Rutgers University and the University of Missouri-Columbia recently received a $750,000 grant from the National Science Foundation (NSF) to develop online tools to help university researchers connect their research with society. The National Science Foundation (NSF), as part of its granting requirements, encourages researchers to provide opportunities for the public to engage and share their findings with policy makers, educators and the general public. NSF calls this type of community engagement in research, broader impacts. Researchers are asked to consider “How can my work benefit society? How can it help solve challenges facing communities? How can I partner with communities to expand the exchange of information, ideas, and expertise in ways that benefit society?
This new toolkit will support scientists, engineers and other researchers in planning and developing education and outreach projects that support and explain their work. “Ultimately, my job is to help researchers find innovative ways to share the exciting science and engineering projects they are doing with a broader range of audiences,” said Janice McDonnell, an associate professor and science engineering technology agent in the Department of 4-H Youth Development at Rutgers University-New Brunswick. “This is critical in an era of increased skepticism about the impact and value of science and a time when we need to build a competent and productive STEM workforce.”
“We must come up with tools that help researchers partner with communities to think about their research beyond just communicating with their peers,” said McDonnell, ARIS Center co-principal investigator and PI of this new grant effort. “Often times, researchers do not have formal training in science communication. Their expertise is in the science itself! It is important to support their work and provide meaningful tools that help them think about the bigger picture of how their work can benefit society. Researchers must think about how they will work with communities and the public to understand and sometimes even participate in university research.”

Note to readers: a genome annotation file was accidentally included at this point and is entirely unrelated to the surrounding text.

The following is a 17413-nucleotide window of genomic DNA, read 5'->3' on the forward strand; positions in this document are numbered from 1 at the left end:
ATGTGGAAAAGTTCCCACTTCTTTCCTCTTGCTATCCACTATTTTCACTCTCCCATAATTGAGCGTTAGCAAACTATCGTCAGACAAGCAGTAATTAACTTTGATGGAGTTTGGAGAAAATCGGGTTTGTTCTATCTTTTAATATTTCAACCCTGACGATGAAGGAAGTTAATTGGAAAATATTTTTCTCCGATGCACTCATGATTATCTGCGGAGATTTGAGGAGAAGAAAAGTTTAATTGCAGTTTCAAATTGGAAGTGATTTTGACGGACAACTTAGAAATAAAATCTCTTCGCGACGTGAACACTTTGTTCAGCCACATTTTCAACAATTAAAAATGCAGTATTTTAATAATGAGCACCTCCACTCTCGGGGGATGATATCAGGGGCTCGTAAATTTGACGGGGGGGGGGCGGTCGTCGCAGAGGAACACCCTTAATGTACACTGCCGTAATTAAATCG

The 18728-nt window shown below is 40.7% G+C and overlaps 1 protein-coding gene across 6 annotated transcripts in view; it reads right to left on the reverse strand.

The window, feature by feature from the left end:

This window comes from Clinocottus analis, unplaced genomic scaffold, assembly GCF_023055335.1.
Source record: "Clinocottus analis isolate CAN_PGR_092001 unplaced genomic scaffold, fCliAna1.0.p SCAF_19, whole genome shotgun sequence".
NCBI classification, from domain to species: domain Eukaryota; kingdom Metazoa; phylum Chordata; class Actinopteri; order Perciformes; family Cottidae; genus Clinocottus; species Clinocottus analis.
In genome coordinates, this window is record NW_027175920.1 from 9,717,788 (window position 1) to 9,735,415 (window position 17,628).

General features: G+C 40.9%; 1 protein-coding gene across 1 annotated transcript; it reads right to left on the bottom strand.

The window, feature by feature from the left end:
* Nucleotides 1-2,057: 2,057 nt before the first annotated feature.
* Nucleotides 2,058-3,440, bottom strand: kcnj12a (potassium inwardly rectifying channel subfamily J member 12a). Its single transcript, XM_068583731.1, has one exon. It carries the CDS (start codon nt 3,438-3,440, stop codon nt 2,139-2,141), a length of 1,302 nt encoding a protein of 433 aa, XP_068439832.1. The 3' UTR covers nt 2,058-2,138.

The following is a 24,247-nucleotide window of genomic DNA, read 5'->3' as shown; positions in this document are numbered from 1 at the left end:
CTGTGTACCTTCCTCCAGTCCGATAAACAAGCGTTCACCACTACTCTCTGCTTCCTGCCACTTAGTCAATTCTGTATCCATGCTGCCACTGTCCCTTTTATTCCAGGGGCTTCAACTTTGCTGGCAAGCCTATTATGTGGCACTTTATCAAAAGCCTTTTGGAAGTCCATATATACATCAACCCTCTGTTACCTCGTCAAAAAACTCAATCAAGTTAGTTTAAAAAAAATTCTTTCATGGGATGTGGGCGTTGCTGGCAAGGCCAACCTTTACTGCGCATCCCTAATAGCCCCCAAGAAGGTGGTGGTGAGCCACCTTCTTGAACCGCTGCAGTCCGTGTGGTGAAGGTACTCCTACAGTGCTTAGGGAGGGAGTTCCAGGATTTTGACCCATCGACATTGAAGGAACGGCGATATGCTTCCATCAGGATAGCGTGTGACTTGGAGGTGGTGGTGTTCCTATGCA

Ten universities will collaborate in this new project, including University of California – Merced, University of Texas – Dallas, and University of Nebraska – Lincoln, to help field test the tools. An additional seven universities will be selected over the next three years to participate in the field tests. The tools will be interactively designed to assist researchers with the development and assessment of plans that accompany research proposals submitted to the NSF and will include video resources, tutorials, example case studies, rubrics to help assess their work, and checklists to help them apply established effective practices from the education and outreach field.
Ultimately, this work is beneficial to researchers who are responsible for driving discovery, to practitioners who collaborate with researchers and community stakeholders and to the public who benefit from research and education advancements. This work is part of the Center for Advancing Research Impact in Society (ARIS), also funded by the NSF. Established in 2018, the ARIS is housed at the University of Missouri- Columbia and is responsible for developing a collaborative network of broader impacts professionals across the United States. The ARIS Center emphasizes support for serving traditionally underserved populations while providing inclusive public engagement to ensure a diverse science workforce.
This article was originally published by the SEBS/NJAES Office of Communications on November 29, 2021